Mornington Community Bay Rescue Service, (now operating as VMR Mornington, Volunteer Marine Rescue inc), was formed in May 1980 when a boating accident within site of land could not be attended due to the lack of a local ready action unit.
Local police stood helpless on the cliff top watching one of the occupants trying to reach shore.
By the time a boat had reached the overturned vessel the swimmer had drowned.
The incident sat heavily on the shoulders of the local police who decided not to let it happen again.
The name of the man who lost his life that day will be remembered, as the service named their first rescue craft “The Darbyshire”.
The tragic and unnecessary death of Paul Darbyshire prompted Senior Sergeant Peter Wilson, Sergeant Lou Allain and Sergeant Paul Hornbuckle to call a public meeting at the Mornington Racecourse of people with boating experience to discuss the formation of a ready reaction rescue unit.
This meeting highlighted the fact that the nearest water-based rescue unit was 8 kilometers away in either direction.
This distance was further compounded by the fact that neither Coast Guard unit had a boat physically in the water nor the call out system. In those days, this meant up to a 20 to 60 minute delay looking for a crew.
A Steering Committee was formed consisting of Ian Forde – President, Senior Sergeant Peter Wilson – Vice President, Councilor David Wheeler – Secretary, Mr Bill Milne – Treasurer, General Committee: Sergeant Paul Hornbuckle, Councilor Bill Jomartz, Sergeant Lou Allain, Mr Jack Ellis and Senior Constable John Crawley.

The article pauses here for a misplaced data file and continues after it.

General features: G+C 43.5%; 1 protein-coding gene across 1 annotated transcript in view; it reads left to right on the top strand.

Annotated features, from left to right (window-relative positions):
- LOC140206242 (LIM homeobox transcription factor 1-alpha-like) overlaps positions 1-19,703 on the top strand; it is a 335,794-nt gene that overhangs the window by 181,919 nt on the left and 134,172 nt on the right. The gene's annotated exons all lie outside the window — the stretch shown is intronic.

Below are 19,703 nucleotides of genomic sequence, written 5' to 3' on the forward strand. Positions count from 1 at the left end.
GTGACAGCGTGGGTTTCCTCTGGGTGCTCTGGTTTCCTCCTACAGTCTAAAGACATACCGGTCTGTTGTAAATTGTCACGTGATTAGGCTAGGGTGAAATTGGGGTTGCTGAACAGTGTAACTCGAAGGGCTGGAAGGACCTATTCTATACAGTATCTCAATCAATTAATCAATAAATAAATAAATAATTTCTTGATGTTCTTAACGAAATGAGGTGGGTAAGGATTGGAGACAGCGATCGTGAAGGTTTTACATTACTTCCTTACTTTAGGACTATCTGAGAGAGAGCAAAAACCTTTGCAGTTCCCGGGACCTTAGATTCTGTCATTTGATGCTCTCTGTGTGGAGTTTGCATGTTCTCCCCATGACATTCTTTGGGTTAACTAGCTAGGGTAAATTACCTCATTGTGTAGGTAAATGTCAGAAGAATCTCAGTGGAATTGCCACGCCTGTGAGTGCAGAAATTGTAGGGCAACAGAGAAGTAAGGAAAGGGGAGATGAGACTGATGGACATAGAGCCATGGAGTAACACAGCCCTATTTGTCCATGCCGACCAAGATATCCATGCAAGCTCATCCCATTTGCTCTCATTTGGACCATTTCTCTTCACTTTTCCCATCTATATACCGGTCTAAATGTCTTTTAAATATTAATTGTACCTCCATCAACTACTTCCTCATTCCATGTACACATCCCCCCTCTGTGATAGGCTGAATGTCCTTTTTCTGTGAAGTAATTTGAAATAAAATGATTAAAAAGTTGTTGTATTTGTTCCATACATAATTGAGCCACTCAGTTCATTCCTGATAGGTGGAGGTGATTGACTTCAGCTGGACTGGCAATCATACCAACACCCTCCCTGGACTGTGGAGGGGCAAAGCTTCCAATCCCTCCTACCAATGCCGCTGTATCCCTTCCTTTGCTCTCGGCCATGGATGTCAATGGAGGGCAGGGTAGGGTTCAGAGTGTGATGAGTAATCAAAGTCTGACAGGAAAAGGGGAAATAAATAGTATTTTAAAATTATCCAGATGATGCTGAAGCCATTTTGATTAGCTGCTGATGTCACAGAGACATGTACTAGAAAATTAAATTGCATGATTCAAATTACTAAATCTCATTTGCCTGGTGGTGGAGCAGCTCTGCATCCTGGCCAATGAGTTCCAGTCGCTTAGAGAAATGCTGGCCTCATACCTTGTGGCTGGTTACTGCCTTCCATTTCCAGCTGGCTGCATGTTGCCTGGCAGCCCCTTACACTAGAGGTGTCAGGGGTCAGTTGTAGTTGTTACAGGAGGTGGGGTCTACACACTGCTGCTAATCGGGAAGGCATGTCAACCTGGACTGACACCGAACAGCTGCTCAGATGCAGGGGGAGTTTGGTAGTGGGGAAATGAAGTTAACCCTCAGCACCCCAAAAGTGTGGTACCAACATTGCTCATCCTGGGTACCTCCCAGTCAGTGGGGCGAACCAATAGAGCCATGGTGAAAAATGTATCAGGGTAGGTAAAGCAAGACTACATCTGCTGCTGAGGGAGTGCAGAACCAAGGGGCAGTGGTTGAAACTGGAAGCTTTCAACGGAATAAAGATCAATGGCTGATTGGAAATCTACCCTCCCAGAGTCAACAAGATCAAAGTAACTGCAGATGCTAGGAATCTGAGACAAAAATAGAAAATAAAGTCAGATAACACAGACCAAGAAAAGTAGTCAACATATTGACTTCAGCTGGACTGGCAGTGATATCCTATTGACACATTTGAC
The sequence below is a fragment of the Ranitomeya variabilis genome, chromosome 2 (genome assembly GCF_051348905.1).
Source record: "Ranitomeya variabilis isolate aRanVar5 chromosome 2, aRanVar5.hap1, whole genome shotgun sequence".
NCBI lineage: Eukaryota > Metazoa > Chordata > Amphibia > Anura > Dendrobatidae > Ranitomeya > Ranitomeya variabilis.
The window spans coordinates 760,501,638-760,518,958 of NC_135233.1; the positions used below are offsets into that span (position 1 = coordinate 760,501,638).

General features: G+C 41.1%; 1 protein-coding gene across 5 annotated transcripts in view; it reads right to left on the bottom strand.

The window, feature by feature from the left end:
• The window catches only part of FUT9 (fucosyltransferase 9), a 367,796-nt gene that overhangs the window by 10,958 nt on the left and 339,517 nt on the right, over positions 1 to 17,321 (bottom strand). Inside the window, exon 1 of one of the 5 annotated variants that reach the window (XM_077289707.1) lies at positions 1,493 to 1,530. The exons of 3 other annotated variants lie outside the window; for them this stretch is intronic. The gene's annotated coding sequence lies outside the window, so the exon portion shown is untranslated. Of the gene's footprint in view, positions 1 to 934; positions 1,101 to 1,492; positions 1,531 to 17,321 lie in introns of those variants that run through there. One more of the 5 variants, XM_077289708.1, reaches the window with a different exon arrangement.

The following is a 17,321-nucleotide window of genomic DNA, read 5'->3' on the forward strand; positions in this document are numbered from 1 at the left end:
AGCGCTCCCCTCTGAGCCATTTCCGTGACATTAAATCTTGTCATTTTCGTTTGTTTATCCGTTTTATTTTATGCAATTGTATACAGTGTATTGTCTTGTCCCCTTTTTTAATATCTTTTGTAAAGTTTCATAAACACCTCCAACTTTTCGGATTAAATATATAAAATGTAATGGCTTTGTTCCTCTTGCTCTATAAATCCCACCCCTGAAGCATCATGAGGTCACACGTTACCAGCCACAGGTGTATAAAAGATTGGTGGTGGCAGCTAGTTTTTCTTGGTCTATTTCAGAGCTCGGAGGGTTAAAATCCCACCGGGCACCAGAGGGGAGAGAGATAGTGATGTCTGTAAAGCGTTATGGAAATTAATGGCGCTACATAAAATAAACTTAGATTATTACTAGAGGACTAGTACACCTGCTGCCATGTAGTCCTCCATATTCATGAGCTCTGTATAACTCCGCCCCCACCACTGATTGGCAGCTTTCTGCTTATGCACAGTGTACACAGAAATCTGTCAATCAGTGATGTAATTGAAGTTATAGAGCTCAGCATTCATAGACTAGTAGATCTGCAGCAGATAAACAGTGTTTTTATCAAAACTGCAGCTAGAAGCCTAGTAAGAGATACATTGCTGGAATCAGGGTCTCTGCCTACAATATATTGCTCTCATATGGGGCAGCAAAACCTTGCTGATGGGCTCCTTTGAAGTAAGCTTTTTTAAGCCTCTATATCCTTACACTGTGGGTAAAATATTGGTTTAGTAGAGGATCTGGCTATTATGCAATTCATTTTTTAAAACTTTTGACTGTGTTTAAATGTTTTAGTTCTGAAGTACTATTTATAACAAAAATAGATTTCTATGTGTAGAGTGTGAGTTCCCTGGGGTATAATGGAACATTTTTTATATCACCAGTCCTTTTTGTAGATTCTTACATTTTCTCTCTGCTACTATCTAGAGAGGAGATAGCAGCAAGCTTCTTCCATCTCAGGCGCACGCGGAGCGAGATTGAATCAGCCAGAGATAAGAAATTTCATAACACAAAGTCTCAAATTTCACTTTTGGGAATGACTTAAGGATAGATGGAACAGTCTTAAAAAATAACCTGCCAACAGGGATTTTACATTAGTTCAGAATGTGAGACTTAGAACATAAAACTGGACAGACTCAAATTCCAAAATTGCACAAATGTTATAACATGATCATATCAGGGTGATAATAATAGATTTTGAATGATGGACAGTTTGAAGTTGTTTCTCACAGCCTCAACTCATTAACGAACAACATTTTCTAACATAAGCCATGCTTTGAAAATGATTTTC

Their directive was to choose qualified members, acquire equipment, raise funds and promote public awareness.
A disused service station situated on the Esplanade Mornington and within a few hundred meters of boat launching facilities was made available rent free from BP Australia.
Our security of tenure was never very strong and when the property was put to auction and purchased by the Shire of Mornington (we being the losing bidder); we were told that out tenure was still very much in doubt.
A number of years had passed and the no fuss efficiency of the service was well recognized by the community, local police, water police and envied by our sister organizations.
The lack of a permanent home created much press.
Members of both political persuasions visited us to offer suggestions. We soon realized that we would need to go it alone.
Application was made and granted to lease a small portion of crown land at the rear of the new police complex.
The members had been putting in many hours fundraising and with assistance from local builders, suppliers and supporters; we built our new base without the need to borrow. Our tenure was now secure.